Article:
The Reluctant Lister: A Confession

At this time of year, those who write about music, books, plays, motion pictures, sporting events, chili cookoffs, hog-calling contests and—for all I know—goldfish breeding, are expected to compile lists of the year’s best. I have been complicit in this questionable activity, but I’ve been trying to quit.
In the case of jazz recordings, the notion is absurd that anyone can name the best. You CD Overflow.jpgcould listen for 12 months during all of your waking hours and not hear, much less evaluate, a tenth of a year’s output of albums. After a few weeks you would be babbling, taken away in a straitjacket. As I have written here, possibly to the point of annoyance, it is impossible to keep up with jazz releases in an era when digital technology enables musicians to be their own record companies. The irony is that they flood a dwindling market.
Nonetheless, my resistance is no match for the irresistible force known as Francis Davis. Francis is the distinguished author and critic who compiles for The Village Voice its annual jazz critics poll. Once again, he persuaded me and 119 other critics (who knew that there are 120 jazz critics?) to submit lists. In the elegant introduction to his massive survey, Mr. Davis writes:

This poll has become my labor of love—my equivalent of social networking, and, for a couple weeks once the ballots start filling my inbox, just about my only social life. AlongFrancis Davis.jpg the way this year, in addition to a hundred or so albums I might otherwise not ever have known existed, I also got word of layoffs and cutbacks, a corneal abrasion, a nagging heel injury, the death of a mother, the birth of a daughter, and the loss of James Moody to pancreatic cancer. Thanks to this year’s 120 participants for keeping me up to date.

He then goes on to name the 120, link to their previous years’ entries and provide another link that takes readers to all 120 best-of lists. Even if you don’t make it through all of the lists, you will find it worthwhile to read Francis’s essay, which contains the list of overall winners based on an average of the critics’ findings, and his own best-of list with incisive evaluations. Of course, the notion of “winners” in the arts should be anathema, but like the poor, polls and ratings we shall always have with us.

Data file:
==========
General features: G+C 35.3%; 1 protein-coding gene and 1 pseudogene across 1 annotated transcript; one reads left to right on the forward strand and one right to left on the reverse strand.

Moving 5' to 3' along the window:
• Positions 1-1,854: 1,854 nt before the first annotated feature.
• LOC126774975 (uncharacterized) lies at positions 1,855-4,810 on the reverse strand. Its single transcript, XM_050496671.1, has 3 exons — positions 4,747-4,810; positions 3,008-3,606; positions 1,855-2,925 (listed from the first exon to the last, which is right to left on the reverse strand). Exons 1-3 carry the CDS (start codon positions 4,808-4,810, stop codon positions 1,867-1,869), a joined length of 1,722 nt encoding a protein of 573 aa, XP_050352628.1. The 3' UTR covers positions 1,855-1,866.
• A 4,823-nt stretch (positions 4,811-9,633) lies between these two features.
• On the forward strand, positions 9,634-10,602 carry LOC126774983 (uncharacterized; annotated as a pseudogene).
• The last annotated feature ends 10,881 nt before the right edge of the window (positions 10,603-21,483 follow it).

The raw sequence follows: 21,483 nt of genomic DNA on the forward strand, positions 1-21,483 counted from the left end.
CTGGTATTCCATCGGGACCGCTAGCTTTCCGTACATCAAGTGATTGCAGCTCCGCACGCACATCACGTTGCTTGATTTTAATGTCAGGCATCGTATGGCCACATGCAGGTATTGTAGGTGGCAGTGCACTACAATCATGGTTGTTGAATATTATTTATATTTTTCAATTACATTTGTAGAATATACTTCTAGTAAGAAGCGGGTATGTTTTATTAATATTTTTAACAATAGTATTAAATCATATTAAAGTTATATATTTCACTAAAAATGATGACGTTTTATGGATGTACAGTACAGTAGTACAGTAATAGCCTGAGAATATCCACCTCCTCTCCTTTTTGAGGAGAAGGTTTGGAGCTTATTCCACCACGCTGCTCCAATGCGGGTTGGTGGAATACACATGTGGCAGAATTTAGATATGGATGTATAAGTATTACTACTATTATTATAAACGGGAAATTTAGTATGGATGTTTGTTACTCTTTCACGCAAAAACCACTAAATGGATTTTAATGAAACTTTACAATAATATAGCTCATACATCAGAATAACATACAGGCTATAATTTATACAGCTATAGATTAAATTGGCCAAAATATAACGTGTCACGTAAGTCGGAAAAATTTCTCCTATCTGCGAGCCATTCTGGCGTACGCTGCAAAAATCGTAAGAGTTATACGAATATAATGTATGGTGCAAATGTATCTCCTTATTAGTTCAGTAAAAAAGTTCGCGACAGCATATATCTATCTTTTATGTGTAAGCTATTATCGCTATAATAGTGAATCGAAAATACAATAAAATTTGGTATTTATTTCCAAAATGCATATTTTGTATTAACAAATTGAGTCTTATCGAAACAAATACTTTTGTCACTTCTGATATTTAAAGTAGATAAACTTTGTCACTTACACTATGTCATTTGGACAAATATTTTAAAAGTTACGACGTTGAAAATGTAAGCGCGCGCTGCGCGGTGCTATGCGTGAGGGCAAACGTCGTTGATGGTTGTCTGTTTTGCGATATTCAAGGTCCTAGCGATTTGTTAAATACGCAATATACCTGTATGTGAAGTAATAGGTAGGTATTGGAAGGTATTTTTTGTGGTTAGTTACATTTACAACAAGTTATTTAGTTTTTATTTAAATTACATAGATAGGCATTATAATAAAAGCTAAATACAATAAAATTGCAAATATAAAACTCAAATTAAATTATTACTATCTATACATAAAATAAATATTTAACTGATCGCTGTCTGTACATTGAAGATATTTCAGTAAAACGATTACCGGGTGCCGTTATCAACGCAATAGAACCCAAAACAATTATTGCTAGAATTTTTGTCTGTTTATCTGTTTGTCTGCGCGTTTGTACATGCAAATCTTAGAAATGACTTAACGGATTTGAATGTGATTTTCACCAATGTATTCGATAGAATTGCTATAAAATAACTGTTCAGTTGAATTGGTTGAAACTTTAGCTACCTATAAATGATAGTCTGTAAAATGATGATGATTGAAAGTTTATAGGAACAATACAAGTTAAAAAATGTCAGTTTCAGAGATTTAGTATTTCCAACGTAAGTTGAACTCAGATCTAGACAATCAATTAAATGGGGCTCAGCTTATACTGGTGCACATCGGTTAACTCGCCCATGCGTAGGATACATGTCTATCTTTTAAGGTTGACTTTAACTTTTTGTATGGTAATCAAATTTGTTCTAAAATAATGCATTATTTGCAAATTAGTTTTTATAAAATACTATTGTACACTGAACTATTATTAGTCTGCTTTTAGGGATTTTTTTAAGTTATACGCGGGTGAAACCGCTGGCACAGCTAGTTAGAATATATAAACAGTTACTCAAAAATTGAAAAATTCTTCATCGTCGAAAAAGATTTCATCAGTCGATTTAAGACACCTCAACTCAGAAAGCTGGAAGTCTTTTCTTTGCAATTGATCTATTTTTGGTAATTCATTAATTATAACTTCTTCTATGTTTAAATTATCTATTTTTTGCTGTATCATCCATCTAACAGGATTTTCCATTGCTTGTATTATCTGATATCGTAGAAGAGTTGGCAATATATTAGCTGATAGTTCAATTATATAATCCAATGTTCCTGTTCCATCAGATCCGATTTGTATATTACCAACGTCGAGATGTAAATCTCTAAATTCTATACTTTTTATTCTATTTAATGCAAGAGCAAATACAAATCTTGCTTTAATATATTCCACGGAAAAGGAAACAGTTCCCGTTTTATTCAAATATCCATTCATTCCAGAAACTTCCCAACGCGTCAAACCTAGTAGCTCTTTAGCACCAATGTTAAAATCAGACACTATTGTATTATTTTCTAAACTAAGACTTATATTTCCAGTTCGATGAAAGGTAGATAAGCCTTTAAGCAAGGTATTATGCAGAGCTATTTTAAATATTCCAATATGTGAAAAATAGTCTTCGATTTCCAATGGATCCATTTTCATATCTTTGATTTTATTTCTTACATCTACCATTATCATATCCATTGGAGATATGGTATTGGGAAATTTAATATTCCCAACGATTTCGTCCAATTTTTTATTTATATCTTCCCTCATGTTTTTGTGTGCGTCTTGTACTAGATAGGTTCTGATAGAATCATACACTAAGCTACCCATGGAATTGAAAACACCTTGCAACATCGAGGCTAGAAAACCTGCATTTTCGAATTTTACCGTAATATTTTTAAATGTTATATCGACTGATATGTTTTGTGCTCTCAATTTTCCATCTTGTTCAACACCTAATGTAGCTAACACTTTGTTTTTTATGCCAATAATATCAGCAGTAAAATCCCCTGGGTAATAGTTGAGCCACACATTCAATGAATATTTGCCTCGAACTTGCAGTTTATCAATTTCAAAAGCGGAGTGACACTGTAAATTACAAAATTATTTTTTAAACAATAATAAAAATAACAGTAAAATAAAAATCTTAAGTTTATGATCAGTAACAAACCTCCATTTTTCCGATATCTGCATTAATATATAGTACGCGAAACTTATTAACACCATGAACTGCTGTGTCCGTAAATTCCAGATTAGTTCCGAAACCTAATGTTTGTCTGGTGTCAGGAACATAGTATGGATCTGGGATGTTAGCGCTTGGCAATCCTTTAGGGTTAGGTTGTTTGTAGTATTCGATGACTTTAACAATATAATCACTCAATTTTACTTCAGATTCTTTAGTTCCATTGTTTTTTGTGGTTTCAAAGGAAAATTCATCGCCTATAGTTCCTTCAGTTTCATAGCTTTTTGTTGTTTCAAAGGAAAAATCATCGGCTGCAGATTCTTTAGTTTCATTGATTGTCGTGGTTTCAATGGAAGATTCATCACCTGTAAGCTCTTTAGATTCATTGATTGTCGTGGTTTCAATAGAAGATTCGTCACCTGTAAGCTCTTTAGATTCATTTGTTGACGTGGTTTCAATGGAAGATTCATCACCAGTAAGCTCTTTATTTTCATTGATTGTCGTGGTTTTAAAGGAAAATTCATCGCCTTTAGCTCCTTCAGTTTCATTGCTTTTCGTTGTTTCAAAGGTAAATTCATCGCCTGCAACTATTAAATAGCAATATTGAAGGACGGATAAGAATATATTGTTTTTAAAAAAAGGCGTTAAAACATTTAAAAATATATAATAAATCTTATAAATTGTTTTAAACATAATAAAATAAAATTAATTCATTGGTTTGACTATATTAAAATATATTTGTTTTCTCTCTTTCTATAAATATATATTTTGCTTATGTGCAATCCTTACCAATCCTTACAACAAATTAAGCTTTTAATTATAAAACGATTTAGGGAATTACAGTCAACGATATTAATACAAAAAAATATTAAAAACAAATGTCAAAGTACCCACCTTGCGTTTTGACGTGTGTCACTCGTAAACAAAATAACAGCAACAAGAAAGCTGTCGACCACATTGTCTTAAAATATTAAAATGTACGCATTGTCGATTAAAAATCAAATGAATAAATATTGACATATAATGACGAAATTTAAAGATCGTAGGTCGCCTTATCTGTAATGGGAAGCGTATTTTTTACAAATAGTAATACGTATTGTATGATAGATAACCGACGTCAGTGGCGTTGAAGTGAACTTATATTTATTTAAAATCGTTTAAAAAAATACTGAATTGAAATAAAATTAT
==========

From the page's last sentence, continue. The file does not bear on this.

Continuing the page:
It is not giving away too much to disclose that Jason Moran’s Ten came out first. For the rest of the results, go to Francis’s article in The Village Voice. My list appears below. If I had compiled it a day earlier or a day later, it might have been different.

New Releases
James Moody: 4B (IPO)
Evans, Reavis, Waits (Tarbaby): The End of Fear (Posi-tone)
Chet Baker: The Sesjun Radio Shows (T2)
Randy Weston: The Storyteller (Motéma)
Jason Moran: Ten (Blue Note)
Jessica Williams: Touch (Origin)
Irene Kral: Second Chance (Jazzed Media)
Alan Broadbent: Live At Giannelli Square, Volume 1 (Chilly Bin)
Keith Jarrett, Charlie Haden: Jasmine (ECM)
Kirk Knuffke: Amnesia Brown (Clean Feed)

Nat King Cole & Friends: Riffin’, The Decca, JATP, Keynote and Mercury Recordings (Verve)
Miles Davis: Bitches Brew 40th Anniversary (Columbia)
The Bing Crosby CBS Radio Recordings 1954-56 (Mosaic)
•Vocal Album
Irene Kral: Second Chance (Jazzed Media)
• Debut CD
Jeff Chang: It’s Not What You Think (Chee May)
• Latin jazz CD
Gabriel Alegría: Pucusana (Saponégro)

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  1. says

    AMEN to that list. At least 4 of those ten would be on my 2010 list – and Alan Broadbent Trio – Ghiannelli Square, reviewed alongside would be my number one as would the Irene Kral be my number one vocal of the year. I was especially interested in your comment about Alan Broadbent finding variations on the song form ‘enough’, as a basis for development.
    A jazz writer (critic?) friend recently told me that he has become lukewarm about Alan Broadbent performances lately ‘because the same repertoire is always on offer’. I think that misses the point. Although having said that, I was recently shown a listing of the music that the Alan Broadbent Trio sees as their ‘regular’ repertoire. That list had more than 120 titles!

  2. says

    Each year I publish a list of jazz CDs issued in the past year that I found most interesting and enjoyable. The list is selected from among the thousand or so CDs received in an average year. It also represents music that I have played frequently on Jazz After Hours and Jazz Northwest. The Best NW category zeros in on musicians in our area but only as a point of reference. Musically, their CDs could just as well be in the national categories.
    If you’d like to take a look at the list, it’s posted here…
    Please feel free to pass it on or publish the link to anyone you think would be interested.

  3. Stan Jones says

    As I usually find your recommendations worth a listen, I downloaded the Jeff Chang album you chose as debut of the year. Unfortunately, there is almost no information about this album anywhere on the net. CD Baby provides the most minimal details and AllMusic seems not to list CD Baby releases. So.. Who are the rest of the players on the album (piano, bass, drums)?
    (They are pianist Carmen Staaf, bassist Kendall Eddy and drummer Austin McMahon. Buyers of the CD will find that although the credits are in English, the liner notes are in Chinese. Evidently Chang aimed it toward his native Taiwan. The music, however, is in a universal language.—DR)

  4. Lucille Dolab says

    Delighted to see Chet’s recording included!!! Thank you, Doug, for the recognition and wonderful review you gave the set, which I am sure was a tremendous help in getting the word out about the release of this European label gem!!!